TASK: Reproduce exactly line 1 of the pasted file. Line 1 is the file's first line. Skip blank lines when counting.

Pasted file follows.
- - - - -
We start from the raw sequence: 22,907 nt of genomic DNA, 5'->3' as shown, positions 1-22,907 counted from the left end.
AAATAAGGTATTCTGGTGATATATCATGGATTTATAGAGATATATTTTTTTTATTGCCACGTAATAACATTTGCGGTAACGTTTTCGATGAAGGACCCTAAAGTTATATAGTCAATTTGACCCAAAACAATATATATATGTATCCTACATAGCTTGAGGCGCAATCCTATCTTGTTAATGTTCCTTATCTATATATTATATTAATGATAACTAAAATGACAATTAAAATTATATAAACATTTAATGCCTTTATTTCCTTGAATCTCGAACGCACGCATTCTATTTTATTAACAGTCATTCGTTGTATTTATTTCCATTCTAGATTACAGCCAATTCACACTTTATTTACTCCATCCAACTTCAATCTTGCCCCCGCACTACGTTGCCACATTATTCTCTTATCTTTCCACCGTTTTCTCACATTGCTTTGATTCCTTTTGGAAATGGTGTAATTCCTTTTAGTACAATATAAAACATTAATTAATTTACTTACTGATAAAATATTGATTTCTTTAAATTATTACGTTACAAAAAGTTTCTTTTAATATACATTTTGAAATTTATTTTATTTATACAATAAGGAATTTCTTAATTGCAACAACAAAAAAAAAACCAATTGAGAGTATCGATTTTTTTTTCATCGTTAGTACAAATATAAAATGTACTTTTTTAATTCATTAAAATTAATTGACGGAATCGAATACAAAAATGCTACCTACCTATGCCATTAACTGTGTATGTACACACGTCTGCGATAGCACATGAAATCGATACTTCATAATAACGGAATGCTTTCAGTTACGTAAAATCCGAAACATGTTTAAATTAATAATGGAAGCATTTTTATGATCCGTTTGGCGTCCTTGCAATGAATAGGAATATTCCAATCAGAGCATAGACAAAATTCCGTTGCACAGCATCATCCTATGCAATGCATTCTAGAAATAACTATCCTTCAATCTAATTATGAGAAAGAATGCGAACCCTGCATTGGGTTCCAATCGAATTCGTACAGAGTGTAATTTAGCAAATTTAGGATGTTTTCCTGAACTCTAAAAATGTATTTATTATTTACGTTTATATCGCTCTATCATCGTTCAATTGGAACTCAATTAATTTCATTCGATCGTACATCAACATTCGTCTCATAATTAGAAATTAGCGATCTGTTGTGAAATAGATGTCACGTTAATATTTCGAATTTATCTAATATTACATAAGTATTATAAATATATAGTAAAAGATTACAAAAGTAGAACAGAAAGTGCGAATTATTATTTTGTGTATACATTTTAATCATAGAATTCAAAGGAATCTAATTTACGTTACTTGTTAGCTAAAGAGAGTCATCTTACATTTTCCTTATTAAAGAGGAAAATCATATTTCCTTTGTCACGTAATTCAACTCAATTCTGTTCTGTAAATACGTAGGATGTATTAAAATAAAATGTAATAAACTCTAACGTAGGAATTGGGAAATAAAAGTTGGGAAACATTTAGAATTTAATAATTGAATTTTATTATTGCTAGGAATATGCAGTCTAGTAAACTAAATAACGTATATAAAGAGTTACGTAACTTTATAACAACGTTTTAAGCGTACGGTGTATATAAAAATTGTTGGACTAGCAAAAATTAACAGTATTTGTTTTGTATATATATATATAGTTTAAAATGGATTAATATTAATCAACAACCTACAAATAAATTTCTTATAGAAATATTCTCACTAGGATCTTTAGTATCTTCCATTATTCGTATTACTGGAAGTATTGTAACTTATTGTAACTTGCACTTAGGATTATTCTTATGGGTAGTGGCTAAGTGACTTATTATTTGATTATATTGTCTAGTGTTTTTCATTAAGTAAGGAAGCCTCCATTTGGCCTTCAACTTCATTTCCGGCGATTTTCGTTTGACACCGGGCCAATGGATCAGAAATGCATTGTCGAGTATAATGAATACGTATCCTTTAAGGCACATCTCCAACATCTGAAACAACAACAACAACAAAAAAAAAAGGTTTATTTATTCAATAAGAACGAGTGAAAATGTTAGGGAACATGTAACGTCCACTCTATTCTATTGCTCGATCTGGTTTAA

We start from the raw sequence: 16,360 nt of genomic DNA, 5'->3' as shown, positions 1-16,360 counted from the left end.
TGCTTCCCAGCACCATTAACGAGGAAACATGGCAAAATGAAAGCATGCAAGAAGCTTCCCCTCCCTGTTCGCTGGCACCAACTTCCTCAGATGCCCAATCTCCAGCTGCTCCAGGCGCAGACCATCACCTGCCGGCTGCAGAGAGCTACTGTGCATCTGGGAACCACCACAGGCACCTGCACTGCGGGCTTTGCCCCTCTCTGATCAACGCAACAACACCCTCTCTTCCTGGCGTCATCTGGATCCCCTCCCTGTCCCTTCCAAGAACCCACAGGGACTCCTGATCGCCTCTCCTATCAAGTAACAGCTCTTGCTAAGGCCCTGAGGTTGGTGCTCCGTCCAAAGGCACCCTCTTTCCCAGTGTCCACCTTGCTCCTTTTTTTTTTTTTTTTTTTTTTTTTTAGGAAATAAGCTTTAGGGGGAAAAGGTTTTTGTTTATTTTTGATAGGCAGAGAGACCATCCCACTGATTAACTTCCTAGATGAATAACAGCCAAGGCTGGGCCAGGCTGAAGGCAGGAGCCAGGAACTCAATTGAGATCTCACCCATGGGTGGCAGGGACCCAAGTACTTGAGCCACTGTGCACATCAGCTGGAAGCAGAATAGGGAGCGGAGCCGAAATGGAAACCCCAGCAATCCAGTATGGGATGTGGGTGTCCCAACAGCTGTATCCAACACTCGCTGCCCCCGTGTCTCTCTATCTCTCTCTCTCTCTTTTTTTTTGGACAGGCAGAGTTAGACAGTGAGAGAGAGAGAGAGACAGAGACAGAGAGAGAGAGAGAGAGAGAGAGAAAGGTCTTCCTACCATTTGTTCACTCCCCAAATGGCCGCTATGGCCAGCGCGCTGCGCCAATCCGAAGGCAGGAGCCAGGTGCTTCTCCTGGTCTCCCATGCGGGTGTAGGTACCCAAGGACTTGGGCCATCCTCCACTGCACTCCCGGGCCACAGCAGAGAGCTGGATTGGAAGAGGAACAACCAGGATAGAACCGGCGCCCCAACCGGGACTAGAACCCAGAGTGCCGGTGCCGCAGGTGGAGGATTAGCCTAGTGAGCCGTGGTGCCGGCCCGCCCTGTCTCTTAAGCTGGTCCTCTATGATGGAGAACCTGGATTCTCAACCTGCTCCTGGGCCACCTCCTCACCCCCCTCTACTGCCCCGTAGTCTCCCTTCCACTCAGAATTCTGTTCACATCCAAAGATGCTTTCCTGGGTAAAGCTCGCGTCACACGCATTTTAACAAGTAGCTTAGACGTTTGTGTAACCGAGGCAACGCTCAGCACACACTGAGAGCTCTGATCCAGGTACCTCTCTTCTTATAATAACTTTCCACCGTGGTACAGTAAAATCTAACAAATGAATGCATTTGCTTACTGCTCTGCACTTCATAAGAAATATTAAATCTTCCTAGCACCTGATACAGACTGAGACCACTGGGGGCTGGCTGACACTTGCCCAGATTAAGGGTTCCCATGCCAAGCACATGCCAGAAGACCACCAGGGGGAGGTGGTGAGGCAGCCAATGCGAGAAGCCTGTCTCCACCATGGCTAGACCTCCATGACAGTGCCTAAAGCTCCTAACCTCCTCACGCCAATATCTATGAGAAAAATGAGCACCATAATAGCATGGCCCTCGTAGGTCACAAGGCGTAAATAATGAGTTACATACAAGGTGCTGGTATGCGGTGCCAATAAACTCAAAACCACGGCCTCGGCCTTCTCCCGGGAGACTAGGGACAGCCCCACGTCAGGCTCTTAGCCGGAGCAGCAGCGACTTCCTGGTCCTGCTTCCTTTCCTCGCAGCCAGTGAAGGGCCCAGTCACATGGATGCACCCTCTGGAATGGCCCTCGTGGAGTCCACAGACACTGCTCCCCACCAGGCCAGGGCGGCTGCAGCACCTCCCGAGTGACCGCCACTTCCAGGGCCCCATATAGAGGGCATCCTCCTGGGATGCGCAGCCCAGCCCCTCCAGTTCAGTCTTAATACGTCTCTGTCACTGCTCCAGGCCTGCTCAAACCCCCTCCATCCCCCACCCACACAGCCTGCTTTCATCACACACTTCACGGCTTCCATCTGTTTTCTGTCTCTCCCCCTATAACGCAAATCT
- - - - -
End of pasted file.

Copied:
We start from the raw sequence: 22,907 nt of genomic DNA, 5'->3' as shown, positions 1-22,907 counted from the left end.